著者
小山 修三 杉藤 重信 Shuzo Koyama Shigenobu Sugito
出版者
国立民族学博物館
雑誌
国立民族学博物館研究報告 = Bulletin of the National Museum of Ethnology (ISSN:0385180X)
巻号頁・発行日
vol.9, no.1, pp.1-39, 1984-03-31

This paper applies techniques of computer simulation to theanalysis of Jomon demographic patterns. The computer programsare based on the following assumptions: (1) Population grows exponentially,with the equation Nt=No*evt; (2) there is an upperlimit to population size in a given area, termed carrying capacity(K); and (3) at the level K, population growth stops. In this program,we divided Japan into nine regions, such that when populationreaches the level K, the surplus migrates to other areas, according toprobablistic models.In dealing with carrying capacity, we initially assign the constantM, a hypothetical population maximum for an area; subsequentlyM is converted to K as a consequence the impact of climate andtechnology.Pollen analysis indicates significant climatic change during theJomon Period. This was precipitated by a warming trend, whichbegan after the last glacial, and continued until about 6000 B.P.,followed by a cooling trend which lasted until about 2000 B.P.This climatic wave caused significant change in the vegetation of theJapanese archipelago. In the East during the warming trend,coniferous forests were replaced by deciduous Fagus-Quercus forests,comprised of a variety of nut-bearing trees, which constituted animportant food source for the Jomon people. However, the nutbearingtrees are sensitive and often succumb in cold weather. Basedon these facts, we assume that carrying capacity increased during thewarming trend and decreased during the cooling trend in the regionsof East Japan. In West Japan, however, Yasuda [1980] suggeststhat during the warming trend the environment deteriorated owing todry summers. So here we assume that carrying capacity declinedduring the warming trend and then remained constant.The technology of Jomon food production, including the toolelements used for hunting, fishing and gathering, are well known froman early stage in East Japan. Thus we assume that although tools musthave been refined and systematized as Eastern Jomon technologydeveloped, they were not powerful enough to influence carryingcapacity, because the system did not prevent population decline in thecooling period. By contrast, farming, the true technological innovation,introduced from the Asian continent to Kyushu, changedJomon society into an agricultural one. In this simulation we stipulatethat when rice is introduced into a region it not only doubles theratio of population growth but also increases carrying capacity(five times).The results were compared with earlier estimates [KOYAMA 1978]based on the number of sites. Both data coincide well, especiallywith respect to the population curve throughout the Jomon period.In the East this curve shows a sharp increase of population until theMiddle Phase, where a rapid decline is observed (Late Phase). Inthe West population remained almost constant throughout the entireperiod. During the Jomon, the distribution of pupolation was highin the East, whereas in the Yayoi it was high in the West—representinga complete reversal between the two periods.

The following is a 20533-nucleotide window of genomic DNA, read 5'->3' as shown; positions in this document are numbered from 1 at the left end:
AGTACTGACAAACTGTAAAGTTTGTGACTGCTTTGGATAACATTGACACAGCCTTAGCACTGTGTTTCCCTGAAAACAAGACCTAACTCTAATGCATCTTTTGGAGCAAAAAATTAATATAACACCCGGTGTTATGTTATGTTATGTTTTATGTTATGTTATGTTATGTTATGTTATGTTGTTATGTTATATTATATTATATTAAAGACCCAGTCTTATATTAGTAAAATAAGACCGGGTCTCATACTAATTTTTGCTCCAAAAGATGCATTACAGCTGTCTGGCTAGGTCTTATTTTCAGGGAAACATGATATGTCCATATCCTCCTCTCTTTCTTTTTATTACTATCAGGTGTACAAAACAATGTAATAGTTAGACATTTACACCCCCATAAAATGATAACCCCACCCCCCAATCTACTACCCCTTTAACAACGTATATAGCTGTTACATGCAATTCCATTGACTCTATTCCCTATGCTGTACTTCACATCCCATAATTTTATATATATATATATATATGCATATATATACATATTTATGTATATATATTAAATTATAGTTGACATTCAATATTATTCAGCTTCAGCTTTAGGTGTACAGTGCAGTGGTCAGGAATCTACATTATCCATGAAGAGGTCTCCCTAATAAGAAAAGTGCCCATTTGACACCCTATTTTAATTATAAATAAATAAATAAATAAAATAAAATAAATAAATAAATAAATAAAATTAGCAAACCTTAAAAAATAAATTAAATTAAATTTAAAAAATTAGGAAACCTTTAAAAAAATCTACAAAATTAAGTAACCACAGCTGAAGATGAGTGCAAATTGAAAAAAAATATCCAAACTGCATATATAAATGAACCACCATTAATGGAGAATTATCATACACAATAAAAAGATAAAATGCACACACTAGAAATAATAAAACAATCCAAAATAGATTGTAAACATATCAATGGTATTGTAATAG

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As far as I know he also pioneered the application of computer simulation in Japanese archaeology https://t.co/sJogOgLkJY

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